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When the ancient Roman cities of Pompeii and Herculaneum were unearthed from under volcanic ash at the foothills of Mount Vesuvius, in the mid-18th century, the materials that emerged from the digs brought to light a certain aspect of the ancient world that caused great deal of embarrassment —the cities’ fascination with erotica. This was not the odd nude sculpture, but phallic shaped oils lamps and items of jewelry, frescoes of couples engaging in sex, scenes of fornications, and the most scandalous of them all —a statue depicting the half-man, half-goat Greek god Pan penetrating a female goat.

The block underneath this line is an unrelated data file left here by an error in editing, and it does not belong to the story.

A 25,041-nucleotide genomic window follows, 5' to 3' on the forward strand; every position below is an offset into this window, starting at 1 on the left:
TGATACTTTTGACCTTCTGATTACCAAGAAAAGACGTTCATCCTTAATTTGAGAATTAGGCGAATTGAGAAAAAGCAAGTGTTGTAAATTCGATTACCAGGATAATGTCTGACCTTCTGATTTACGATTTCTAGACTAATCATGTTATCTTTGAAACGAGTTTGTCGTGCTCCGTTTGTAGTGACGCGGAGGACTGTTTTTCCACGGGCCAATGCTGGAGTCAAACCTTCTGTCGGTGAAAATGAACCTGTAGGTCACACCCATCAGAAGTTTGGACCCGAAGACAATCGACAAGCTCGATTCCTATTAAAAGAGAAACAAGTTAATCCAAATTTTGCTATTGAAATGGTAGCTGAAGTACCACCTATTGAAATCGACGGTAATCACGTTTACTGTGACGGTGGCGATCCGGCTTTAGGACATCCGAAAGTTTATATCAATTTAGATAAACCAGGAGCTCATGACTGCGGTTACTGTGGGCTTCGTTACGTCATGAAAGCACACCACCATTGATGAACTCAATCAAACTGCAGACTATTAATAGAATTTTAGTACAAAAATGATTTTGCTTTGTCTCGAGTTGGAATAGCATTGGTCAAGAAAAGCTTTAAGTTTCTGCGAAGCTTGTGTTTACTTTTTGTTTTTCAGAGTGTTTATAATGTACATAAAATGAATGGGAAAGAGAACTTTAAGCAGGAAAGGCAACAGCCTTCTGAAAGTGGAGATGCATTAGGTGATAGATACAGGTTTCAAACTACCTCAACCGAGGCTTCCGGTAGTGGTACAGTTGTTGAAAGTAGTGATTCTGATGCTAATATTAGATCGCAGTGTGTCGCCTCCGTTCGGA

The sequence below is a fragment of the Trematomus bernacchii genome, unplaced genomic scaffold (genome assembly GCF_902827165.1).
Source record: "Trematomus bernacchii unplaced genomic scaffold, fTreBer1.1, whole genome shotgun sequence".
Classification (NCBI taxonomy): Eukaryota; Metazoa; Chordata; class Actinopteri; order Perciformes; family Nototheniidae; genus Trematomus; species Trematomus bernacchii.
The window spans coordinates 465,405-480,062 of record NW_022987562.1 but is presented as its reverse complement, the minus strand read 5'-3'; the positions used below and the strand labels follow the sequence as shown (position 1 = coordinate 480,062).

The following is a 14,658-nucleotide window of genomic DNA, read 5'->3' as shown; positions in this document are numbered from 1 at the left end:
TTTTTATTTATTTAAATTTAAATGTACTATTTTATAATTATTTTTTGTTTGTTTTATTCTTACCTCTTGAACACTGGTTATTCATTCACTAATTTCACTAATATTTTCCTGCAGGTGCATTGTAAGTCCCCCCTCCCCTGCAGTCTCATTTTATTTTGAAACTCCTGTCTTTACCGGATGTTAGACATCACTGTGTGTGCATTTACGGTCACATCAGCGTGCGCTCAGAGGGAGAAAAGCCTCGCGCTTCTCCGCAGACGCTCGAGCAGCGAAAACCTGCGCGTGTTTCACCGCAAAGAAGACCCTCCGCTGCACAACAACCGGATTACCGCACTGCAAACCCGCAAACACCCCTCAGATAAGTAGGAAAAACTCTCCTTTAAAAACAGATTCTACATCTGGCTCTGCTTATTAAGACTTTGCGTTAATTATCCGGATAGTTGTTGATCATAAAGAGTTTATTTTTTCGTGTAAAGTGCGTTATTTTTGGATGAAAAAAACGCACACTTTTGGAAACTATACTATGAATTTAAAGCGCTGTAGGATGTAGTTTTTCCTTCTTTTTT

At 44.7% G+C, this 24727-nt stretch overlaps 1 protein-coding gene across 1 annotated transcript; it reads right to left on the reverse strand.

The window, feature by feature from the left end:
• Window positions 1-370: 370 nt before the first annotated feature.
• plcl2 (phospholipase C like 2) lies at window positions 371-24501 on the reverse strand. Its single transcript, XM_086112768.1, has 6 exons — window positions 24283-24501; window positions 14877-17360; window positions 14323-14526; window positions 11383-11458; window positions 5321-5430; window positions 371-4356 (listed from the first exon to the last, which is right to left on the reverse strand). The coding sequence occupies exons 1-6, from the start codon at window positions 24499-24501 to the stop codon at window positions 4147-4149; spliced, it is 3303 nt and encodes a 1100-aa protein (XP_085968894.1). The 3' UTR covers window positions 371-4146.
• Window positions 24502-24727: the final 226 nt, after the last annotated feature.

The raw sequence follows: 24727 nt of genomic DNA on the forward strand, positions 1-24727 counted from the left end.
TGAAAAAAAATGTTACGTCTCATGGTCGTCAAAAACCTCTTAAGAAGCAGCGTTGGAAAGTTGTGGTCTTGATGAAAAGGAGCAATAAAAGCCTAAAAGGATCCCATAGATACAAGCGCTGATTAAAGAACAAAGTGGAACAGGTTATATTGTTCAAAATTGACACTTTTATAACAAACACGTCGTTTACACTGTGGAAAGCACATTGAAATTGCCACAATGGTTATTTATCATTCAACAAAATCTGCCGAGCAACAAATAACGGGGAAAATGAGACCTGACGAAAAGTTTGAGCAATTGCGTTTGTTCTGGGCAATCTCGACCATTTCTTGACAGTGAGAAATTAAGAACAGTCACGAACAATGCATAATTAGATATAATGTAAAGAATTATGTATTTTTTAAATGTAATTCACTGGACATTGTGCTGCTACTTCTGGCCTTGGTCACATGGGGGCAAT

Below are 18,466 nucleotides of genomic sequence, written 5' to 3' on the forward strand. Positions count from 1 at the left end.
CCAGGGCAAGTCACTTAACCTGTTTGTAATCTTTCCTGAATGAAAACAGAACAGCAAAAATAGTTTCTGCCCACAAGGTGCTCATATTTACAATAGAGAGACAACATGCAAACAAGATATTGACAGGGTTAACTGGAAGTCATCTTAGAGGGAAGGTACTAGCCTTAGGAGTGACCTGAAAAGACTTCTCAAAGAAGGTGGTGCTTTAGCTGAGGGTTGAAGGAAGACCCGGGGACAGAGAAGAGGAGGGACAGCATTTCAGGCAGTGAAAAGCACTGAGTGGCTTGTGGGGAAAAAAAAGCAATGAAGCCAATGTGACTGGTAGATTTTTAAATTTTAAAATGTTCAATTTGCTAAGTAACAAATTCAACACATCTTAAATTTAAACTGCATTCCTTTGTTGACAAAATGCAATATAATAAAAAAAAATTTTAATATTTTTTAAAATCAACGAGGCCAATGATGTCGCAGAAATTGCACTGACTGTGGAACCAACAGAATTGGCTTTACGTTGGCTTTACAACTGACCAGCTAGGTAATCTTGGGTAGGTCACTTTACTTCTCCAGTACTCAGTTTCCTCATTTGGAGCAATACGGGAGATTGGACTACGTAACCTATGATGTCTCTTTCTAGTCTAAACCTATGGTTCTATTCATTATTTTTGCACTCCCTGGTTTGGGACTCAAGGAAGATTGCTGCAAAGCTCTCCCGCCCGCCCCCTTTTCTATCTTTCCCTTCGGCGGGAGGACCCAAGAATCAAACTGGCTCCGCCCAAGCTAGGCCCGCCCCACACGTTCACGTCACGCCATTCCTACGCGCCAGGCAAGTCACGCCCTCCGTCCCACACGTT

Today, it is well known that the ancient Romans had a very liberal view on sexuality, and that Pompeii boasted a large sex industry with dozens of brothels whose walls were adorned with erotic frescoes. Artistic depiction of sex was also found on the walls of bedrooms in private villas. Phallic-shaped amulets hung from the neck of Pompeii residents to ward of evil spirits, and an assortment of sex-themed artworks embellished every home.

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© Amusing Planet, 2016.



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